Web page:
That is where I discovered the thrill of the challenge. I had to discover ways to problem solve with pencil (mechanical and colored pencils) to make paint strokes where you can blur lines and you can allude to things without making specific lines.  Pencil almost by the nature of it forces you to make a line choice. I also made a pact with myself that no matter where a piece was going I would finish it and post it.


This is where I started listening to my conversations with myself. At first I have an emotional response to the artwork I chose. I ask myself, “Why is she sad?” or “What is she thinking about?”

Then I probe why the artist chose the colors or background or placement of hands or angle of face to depict that mood/emotion? That is where I start usually. Then by the middle I’m having those moments where I am exclaiming, “Oh my, look the artist faked that hand, there are only three fingers!” or “That touch of green in the face is intriguing and works so well to depict the shading and mood.”  The middle phase, I think, is where I’m happiest. I see things I’d never noticed before.


After I finish my pieces I look down and see some amazing things. I see sometimes that my own emotions go deeper into the faces. A contemplative or reflective look on a woman’s face in the original becomes a worried or tired look in mine due to my own mood. Sometimes through lack of skill or my own emotions, my subjects age.  

I think I will continue doing them throughout my life as it gives me great pleasure to look closely and observe art, it helps me slow down and breathe while giving my soul a wash of everyday worries. Plus I get to move my hands and try new things and I love experimenting, problem solving, and exploring through art.


I am learning to draw the human form; it is my goal and I’ve been practicing, but this sketching from the masters has totally captured my imagination and has challenged me with problem solving that I believe is training my eyes to see and my hands to move more confidently. Thank you Carla!

My three favorite pieces so far are:


Portrait of a Woman by Mischa Askenazy (1888-1961). I like her strong face with her prominent nose, and the tilt of her head. I love the color blue and her outfit and matching earrings frame her face. The pink with soft orange in the background makes the blue surrounding in her sing. I like this one for its simplicity and directness. 


I love all the Francoise Gilot sketches I’ve done but my personal favorite is The Girl with a Crown (1967). I love the colors in this. It places me at about the same age of this girl. I was an early reader and imaged myself in all the fairy tales I read.  I like her strong face. I like the simple floral crown. I love all the blue that she added to the white skin.  It has a dreamy quality and is very poetic in nature.  I was a dreamy girl who was writing poetry instead of doing my schoolwork and reading myths and fairy tales from my grandmother’s floor to ceiling bookshelves down the one end of her hallway.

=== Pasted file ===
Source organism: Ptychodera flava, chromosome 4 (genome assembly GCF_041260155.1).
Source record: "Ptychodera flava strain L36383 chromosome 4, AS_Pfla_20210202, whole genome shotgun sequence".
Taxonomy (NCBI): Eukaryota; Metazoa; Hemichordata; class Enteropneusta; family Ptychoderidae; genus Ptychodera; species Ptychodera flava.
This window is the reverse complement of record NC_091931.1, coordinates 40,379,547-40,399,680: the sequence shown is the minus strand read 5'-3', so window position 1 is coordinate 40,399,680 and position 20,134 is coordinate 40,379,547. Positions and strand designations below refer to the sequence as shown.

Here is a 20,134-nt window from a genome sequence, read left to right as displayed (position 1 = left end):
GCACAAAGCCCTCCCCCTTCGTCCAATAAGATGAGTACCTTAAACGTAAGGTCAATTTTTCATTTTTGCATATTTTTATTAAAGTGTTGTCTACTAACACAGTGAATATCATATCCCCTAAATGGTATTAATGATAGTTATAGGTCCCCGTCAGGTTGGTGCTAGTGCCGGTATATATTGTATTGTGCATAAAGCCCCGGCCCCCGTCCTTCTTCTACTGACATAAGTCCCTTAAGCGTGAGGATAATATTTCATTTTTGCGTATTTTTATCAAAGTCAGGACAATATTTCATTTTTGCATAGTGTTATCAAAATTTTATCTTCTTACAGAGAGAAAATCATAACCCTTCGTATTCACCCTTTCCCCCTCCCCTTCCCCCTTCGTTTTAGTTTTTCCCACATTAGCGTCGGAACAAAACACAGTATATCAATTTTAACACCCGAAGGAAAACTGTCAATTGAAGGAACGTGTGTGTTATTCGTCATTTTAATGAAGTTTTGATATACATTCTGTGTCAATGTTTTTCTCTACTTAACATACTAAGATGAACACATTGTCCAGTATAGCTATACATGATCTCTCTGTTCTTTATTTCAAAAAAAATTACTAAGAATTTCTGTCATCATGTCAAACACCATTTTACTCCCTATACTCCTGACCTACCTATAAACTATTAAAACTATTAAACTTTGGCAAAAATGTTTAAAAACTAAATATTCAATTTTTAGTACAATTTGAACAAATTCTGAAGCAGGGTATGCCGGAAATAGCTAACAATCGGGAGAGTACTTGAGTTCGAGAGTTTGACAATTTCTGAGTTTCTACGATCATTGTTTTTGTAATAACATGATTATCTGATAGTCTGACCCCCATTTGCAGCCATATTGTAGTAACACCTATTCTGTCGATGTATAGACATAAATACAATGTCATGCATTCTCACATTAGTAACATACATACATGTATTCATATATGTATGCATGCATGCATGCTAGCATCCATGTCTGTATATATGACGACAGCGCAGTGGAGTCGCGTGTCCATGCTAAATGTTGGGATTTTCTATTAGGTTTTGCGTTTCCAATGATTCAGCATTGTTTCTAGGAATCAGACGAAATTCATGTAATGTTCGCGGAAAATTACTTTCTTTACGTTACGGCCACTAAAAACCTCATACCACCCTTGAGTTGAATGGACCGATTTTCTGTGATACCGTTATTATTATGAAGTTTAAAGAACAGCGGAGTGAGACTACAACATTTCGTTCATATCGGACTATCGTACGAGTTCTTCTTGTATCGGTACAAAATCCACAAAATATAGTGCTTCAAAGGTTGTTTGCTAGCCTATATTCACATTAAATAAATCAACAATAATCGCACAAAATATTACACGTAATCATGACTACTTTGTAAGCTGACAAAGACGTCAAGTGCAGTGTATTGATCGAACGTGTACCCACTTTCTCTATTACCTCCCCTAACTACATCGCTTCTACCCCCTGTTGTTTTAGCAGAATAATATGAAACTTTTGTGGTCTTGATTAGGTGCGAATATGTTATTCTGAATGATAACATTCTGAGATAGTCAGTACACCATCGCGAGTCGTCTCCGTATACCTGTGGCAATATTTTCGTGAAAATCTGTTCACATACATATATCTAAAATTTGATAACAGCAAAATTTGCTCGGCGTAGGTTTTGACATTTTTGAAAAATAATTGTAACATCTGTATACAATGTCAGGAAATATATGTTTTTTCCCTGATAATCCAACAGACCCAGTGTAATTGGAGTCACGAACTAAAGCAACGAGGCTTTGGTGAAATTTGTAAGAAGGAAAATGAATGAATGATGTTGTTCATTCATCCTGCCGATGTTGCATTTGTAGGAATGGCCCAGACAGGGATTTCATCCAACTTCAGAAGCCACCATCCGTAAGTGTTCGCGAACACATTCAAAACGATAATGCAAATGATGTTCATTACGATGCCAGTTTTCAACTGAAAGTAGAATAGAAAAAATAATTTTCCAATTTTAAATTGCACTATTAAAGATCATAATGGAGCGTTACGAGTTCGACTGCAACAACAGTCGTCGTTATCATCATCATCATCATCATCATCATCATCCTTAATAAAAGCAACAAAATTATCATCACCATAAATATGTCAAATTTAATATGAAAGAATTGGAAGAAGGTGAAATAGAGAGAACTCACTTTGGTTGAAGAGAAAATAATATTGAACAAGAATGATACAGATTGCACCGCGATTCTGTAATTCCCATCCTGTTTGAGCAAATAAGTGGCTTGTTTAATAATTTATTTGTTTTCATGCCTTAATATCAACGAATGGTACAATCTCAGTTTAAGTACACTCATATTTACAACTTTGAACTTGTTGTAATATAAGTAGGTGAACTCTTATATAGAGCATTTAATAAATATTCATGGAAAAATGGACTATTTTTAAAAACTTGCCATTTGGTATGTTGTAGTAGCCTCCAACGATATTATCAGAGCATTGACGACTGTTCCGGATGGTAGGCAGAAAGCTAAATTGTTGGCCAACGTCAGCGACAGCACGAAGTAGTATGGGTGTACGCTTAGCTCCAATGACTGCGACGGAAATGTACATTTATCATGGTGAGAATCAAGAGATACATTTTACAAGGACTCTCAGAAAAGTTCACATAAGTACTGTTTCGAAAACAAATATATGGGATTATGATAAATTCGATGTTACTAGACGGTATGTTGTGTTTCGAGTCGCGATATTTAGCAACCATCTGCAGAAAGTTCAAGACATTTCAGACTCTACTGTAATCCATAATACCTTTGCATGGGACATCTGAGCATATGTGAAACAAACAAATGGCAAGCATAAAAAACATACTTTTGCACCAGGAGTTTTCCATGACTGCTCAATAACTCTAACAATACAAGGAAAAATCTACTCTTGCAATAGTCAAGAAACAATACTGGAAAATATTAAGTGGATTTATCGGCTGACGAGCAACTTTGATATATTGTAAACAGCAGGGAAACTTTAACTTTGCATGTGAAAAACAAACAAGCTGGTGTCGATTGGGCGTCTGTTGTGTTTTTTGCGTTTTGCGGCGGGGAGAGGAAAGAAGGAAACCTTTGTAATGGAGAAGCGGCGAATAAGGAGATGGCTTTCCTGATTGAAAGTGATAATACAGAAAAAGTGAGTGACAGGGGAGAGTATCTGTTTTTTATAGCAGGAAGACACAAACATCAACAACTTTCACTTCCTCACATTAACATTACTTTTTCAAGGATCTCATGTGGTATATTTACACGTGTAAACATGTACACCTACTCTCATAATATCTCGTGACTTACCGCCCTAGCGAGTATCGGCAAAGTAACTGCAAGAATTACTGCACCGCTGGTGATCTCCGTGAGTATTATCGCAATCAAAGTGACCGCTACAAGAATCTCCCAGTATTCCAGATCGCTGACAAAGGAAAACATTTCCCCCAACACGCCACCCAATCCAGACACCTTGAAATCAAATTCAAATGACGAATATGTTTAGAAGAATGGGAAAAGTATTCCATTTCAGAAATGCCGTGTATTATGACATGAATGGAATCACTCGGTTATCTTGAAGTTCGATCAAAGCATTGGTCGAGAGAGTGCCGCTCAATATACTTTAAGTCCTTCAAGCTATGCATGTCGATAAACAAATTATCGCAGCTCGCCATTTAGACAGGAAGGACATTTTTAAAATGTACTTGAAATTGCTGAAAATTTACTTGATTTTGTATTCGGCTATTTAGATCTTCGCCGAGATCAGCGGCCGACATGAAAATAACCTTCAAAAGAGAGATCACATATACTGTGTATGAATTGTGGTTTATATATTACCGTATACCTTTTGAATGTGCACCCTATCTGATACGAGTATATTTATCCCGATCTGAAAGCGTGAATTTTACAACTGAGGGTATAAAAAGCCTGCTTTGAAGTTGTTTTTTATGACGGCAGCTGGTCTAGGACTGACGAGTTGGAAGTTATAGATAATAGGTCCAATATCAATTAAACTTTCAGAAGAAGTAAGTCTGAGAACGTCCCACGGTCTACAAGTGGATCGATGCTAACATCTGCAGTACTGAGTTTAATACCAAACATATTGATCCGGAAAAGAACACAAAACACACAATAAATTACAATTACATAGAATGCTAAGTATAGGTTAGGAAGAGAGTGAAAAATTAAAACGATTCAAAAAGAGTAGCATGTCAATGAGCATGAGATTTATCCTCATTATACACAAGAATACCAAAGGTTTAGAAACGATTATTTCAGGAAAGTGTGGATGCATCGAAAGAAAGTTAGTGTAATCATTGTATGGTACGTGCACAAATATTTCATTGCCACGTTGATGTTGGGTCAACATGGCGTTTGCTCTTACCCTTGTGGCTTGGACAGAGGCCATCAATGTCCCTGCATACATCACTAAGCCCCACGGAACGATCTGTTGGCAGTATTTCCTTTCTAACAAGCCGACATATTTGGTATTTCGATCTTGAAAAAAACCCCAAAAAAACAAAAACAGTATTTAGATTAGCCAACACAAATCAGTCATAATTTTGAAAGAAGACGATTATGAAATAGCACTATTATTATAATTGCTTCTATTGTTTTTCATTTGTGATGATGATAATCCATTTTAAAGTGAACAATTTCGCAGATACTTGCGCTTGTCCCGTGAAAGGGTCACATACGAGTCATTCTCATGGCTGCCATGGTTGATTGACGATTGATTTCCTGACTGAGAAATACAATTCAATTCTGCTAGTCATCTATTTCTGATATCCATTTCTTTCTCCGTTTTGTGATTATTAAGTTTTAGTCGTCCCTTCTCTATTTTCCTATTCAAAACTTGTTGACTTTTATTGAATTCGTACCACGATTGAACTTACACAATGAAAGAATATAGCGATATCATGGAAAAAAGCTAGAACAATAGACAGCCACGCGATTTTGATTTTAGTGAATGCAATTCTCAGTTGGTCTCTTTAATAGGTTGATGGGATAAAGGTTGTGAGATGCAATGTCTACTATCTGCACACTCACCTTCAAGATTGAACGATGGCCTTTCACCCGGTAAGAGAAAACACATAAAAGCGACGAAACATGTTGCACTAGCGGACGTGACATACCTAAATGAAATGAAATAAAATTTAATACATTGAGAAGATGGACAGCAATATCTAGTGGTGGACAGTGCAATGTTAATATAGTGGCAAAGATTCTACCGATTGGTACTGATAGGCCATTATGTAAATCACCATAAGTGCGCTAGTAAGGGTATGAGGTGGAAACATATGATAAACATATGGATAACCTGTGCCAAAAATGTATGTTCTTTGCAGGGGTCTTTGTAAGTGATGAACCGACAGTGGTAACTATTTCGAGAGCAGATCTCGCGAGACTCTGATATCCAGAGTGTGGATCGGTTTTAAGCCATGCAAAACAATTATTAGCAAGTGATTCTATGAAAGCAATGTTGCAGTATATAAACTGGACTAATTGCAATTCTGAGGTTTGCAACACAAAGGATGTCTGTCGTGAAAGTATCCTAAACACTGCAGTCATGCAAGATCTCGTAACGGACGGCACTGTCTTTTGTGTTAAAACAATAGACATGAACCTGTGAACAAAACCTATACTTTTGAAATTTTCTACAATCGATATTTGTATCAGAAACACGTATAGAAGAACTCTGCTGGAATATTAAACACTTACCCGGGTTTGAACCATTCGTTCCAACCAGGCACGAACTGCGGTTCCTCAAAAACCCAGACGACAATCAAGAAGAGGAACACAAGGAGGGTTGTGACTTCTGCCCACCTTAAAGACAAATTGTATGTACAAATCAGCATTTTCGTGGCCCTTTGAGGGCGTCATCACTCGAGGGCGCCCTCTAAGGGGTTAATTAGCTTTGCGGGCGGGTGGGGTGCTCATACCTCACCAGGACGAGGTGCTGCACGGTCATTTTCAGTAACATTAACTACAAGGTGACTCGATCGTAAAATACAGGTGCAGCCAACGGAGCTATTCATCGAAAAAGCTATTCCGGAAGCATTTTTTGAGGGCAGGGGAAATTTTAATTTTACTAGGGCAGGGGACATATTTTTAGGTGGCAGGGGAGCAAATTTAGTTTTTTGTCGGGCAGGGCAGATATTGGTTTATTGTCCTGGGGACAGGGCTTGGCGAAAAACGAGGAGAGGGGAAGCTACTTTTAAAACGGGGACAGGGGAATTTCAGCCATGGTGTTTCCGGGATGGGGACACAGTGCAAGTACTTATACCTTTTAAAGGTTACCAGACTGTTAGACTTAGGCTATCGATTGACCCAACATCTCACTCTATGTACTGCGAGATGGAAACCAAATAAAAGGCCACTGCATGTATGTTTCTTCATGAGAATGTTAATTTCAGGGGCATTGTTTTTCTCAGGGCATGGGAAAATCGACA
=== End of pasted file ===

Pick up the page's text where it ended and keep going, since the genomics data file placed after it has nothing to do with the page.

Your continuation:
My third favorite is Pescadora Valenciana/ fisherwoman from Valencia by Joaquin Sorolla. I know that my version of the woman looks nothing like his, but I enjoyed these colors so much. — Laura Lea Laws

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Thank you, Laura, for allowing me to reprint your images! If you would like to see all of Laura’s images, go to her flickr site here:

Free! Kids Art Week – 6 Online Lessons – Join us!

Hi Everyone!

Lynn Whipple, Diane Culhane and I have been working on a 6-lesson class for kids! … and it’s FREE! Please share with anyone you know who has kids (or would like to create like a kid), as “kids” of all ages are welcome! But, especially, kid kids. :D

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“Kids Art Week” FREE!
with Carla Sonheim, Lynn Whipple & Diane Culhane
One-Week Class; 6 Video Lessons

Class Dates: July 27-31, 2015kidsartweekwebslide

Carla Sonheim, author of “Drawing Lab,” would like to invite you and your kids to join us for a week of creativity and fun. Carla is joined by artist-teachers Lynn Whipple and Diane Culhane and they have created six video lessons for kids of all ages. All you need are some basic art supplies and less than an hour a day!

… and, it’s FREE!

First lesson July 27th…

Sign Up for Kids Art Week






Class Itinerary

Lesson 1Picasso Dogs with Carla

Lesson 2Crayon Resist Night Sky with Diane

Lesson 3: Leaf Printing with Lynn

Lesson 4: Nature Faces with Lynn

Lesson 5: Oil Pastel & Paint with Diane

Lesson 6Modigliani Portraits with Carla

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Supplies Needed:

Tempera or acrylic paint, markers, crayons, watercolors, pencils, oil pastels, imagination and sense of fun!

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It’s Free! Sign your kids up today!

Sign Up for Kids Art Week

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Who we are:

Collectively, Carla Sonheim, Lynn Whipple, and Diane Culhane are professional artists and educators who teach all ages.

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• FREE! Sign up today!
Sign Up for Kids Art Week

Pause for Paws


I created this as part of Irreversibly Moi’s “Fabulous and Free Art Journaling Challenge,” where I weighed in on the “Pause for Paws” theme. Here’s the link if you are interested:

This was collage, acrylic, pencil on paper… here are some detail shots:




Have a wonderful week!

P.S. Fred Lisaius’ new class, “Acrylics: Painting Flowers,” begins tomorrow! This will be our last class for the summer… join us!

Creativity Tip: Do Nothing!


In my last post I gave myself permission to do nothing that day. Nothing. I didn’t even read. I fell asleep, twice. I only answered emergency emails and did my best not to think about work or creativity or exercising or housework or anything else.


The reason was that recently I’ve been slightly overwhelmed with the chaos of summer, and was finding it hard to get to my art table.


I knew it would probably do me good creatively to have one day where I had NO “things” to do.


And it worked! The next day ideas started bubbling up and I was creating again.


Creativity Tip: Do Nothing!

Have a wonderful day!